When people talk about the myths of cloud computing, you often run across issues like security, availability, integration and trust. One myth that isn’t so blatant, but is often used to refute the idea of broad enterprise cloud adoption is the idea that most enterprise IT is and will continue to be on-premise. This is also the main argument used to make the case for companies investing in hybrid cloud environments vs. public (another myth which we’ll address in our next blog). We want to tackle this myth head-on today.
While a majority of enterprise systems and data may still be on-premise today, we would argue that most of the business processes and interactions that differentiate a company already lie outside their firewall. We live in a connected world where customers, prospects, partners, suppliers, developers and employees are scattered across the globe, interacting with you on devices that you probably don’t own, and on public forums and portals that you might not completely control. Consider the following:
- More marketing campaigns are being built around and run on community sites and online marketplaces, search engines like Google, and social networking sites like Facebook, Yelp, etc.
- Most customers and employees start their relationship with a search on a site such as Google, followed by a visit to a company’s website, a property that many enterprises outsource in some way
- An increasing number of customer support conversations (and complaints) are moving online to forums like Twitter and Facebook
- Hosted or outsourced customer and partner portals are taking off in a time when more efficient, cost-effective self service options are becoming the norm rather than the exception
There are three major trends that are driving the shift to a predominantly off-premise world.
1) Your business operates as part of a global network
As the global economy becomes increasingly inter-dependent, companies are fostering their business relationships as a competitive advantage. Connectivity of people, processes and information beyond corporate and country boundaries is driving the formation and management of global business networks. These networks can be collaborative or coordinated but both approaches are increasingly dependent on IT to manage and monitor the operations.
No longer can businesses operate on the castle and moat model. Partners, suppliers and developers are connecting and sharing information across your network — and that’s a good thing for your business. Businesses that are changing their shape, structure and boundaries through processes of decentralization, empowerment, alliances and outsourcing are the ones that are becoming more nimble and flexible.
2) Even your own employees and your data are often off-premise
Unless they are in a very “unique” business, employees do not live 24-hours a day in the confines of their employer’s walls and systems. And when they are at work, they are bringing their personal habits, tools and preferences with them (whether you like it or not). According to AT&T, four out of 10 iPhone sales are to business users. These devices are being used to access corporate email and systems, and you can be sure they aren’t locked up in a desk once the employee leaves the office.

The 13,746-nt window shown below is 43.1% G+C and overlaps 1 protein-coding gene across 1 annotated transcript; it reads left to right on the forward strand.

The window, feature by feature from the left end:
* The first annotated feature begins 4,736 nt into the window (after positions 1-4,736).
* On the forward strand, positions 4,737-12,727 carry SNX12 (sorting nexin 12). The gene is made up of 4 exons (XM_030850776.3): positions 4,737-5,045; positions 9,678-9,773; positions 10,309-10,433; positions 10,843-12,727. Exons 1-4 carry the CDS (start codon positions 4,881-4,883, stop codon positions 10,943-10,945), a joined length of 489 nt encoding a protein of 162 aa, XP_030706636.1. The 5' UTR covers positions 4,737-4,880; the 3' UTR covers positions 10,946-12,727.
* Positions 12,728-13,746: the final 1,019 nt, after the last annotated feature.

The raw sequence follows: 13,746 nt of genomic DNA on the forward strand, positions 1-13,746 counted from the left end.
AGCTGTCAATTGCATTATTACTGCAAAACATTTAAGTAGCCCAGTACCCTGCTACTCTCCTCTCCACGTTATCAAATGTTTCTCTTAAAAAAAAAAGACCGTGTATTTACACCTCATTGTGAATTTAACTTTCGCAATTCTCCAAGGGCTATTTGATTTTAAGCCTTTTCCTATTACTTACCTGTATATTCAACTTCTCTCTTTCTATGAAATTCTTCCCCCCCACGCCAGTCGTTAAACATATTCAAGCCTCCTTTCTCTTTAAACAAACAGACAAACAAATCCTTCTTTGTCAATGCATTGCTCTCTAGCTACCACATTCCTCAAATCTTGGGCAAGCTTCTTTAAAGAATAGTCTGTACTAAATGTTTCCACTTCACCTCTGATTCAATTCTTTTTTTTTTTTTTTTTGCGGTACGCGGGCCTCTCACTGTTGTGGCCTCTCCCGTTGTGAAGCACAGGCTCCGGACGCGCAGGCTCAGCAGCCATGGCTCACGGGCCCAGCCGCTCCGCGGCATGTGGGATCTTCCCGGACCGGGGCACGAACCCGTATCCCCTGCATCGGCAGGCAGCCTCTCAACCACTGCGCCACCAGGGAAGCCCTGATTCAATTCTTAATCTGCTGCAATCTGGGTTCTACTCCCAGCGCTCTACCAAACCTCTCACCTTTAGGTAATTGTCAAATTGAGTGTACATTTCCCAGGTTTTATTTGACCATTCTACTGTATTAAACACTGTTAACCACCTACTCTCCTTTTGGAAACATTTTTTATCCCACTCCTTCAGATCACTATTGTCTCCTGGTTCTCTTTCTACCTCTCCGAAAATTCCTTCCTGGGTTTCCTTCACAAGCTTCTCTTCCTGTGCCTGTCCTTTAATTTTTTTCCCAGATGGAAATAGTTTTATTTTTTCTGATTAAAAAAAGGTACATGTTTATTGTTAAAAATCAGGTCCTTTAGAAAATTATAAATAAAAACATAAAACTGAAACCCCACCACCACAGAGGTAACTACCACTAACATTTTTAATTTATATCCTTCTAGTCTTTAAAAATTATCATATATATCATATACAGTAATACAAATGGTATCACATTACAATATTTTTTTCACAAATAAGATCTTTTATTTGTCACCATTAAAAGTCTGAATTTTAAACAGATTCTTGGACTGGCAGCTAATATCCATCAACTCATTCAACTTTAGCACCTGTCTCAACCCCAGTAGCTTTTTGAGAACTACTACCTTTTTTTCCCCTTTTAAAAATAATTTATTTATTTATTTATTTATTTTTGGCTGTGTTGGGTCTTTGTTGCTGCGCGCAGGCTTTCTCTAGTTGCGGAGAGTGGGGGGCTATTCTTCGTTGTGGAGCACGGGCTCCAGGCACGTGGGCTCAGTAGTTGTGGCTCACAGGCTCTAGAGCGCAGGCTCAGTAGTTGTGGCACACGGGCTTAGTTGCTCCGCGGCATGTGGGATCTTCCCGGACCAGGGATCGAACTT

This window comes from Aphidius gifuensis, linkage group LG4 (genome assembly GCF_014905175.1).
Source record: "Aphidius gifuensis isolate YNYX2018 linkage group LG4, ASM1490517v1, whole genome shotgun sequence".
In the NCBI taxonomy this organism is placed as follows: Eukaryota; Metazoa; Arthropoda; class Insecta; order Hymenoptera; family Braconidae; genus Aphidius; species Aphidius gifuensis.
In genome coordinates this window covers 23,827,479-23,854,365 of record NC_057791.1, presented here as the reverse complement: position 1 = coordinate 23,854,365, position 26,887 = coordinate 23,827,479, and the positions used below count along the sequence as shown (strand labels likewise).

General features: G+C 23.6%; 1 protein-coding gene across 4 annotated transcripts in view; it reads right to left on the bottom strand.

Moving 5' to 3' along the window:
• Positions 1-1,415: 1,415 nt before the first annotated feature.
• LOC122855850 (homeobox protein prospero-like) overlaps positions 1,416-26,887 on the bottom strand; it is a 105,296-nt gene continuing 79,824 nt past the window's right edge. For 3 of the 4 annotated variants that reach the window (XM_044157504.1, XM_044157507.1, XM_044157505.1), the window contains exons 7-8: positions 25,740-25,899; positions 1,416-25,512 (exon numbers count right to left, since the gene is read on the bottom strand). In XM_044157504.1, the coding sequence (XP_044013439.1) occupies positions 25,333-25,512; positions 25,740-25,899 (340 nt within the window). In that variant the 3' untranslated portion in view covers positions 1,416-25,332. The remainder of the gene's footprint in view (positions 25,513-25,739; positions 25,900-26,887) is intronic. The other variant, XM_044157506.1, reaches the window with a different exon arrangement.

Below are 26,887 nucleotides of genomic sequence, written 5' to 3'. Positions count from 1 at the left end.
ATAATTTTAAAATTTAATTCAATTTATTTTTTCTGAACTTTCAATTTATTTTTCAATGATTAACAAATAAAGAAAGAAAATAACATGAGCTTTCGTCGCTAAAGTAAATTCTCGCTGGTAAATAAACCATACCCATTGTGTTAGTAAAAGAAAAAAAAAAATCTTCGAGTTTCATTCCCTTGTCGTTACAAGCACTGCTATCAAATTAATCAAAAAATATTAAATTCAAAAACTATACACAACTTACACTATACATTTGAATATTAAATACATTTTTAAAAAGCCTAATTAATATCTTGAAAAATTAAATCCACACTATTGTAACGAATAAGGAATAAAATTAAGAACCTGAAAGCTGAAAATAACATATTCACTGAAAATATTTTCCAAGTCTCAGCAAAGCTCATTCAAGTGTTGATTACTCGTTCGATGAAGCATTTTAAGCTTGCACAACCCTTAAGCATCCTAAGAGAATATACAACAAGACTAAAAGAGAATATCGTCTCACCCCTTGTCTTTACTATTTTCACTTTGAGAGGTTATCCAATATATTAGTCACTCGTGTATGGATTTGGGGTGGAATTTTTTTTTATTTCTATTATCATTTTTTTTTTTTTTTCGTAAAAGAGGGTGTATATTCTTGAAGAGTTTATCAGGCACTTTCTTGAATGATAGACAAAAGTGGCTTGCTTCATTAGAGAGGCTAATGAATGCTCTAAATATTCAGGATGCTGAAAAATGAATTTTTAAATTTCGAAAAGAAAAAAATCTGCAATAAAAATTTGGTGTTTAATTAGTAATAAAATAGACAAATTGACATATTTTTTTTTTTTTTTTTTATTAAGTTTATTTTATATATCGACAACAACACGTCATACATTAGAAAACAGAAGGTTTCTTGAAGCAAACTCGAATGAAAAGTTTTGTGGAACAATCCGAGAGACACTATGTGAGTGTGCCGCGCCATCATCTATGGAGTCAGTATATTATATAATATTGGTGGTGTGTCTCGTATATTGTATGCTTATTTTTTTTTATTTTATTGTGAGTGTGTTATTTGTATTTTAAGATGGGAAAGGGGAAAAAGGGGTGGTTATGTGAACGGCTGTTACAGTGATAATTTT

Even when an employee is physically on-premise, their interactions reach externally. Network Box reports that almost 7% of all URLs accessed by businesses go to Facebook and 10% of Internet bandwidth goes to YouTube. They tap into dozens of public sites to do their job – Skype, Wikipedia, LinkedIn, search engines, and even their personal emails which often end up as a workaround for the storage limits of Exchange. They store (and leave with) information on laptops, USB storage devices and mobile phones.
3) Everything is going mobile
Morgan Stanley’s frequently quoted report on the “Mobile Internet” from late 2009 predicts that “if past is prologue, the impact of the mobile Internet will be bigger than the impact of desktop Internet…and personal computer…and minicomputers…and mainframe.”
They use some numbers to illustrate this point:
- 57MM Apple mobile devices sold between July 2008 and Dec 2009 (and this was before the iPad!)
- 2B iPhone applications downloaded between July 2008 and Dec 2009
- 490M 3G subscribers in 2008
This obsession with mobility, and the ecosystem that surrounds it, is dramatically changing how consumers and customers access information – and very little of that information is on-premise. If enterprises remain focused on the status quo and don’t embrace a cloud-optimized IT architecture, they’ll miss the mobile movement. This means they won’t be adequately prepared for how customers, partners and employees want to interact, and unfortunately, many of their competitors will.
What this means for CIOs
Before enterprises bet their future on traditional on-premise or even hybrid systems optimized to reinforce or protect the physical boundaries they THINK they have today, they should ask themselves if that’s the world they’re really living in. It’s certainly not the one they’ll be living in five years from now.
Unlike traditional on-premise applications that were designed for the physical boundaries of yesterday’s business models, cloud applications and platforms are optimized for today’s networked, mobile workforce. Better yet, these applications and platforms are constantly evolving and enable you to take advantage of new features, new delivery channels and more, without costly upgrades.
To close with a metaphor my colleague used in previous mythbuster blog on security, stop trying to build up the moat that’s blocking access to the castle and start building a bridge between the castle and the people around it!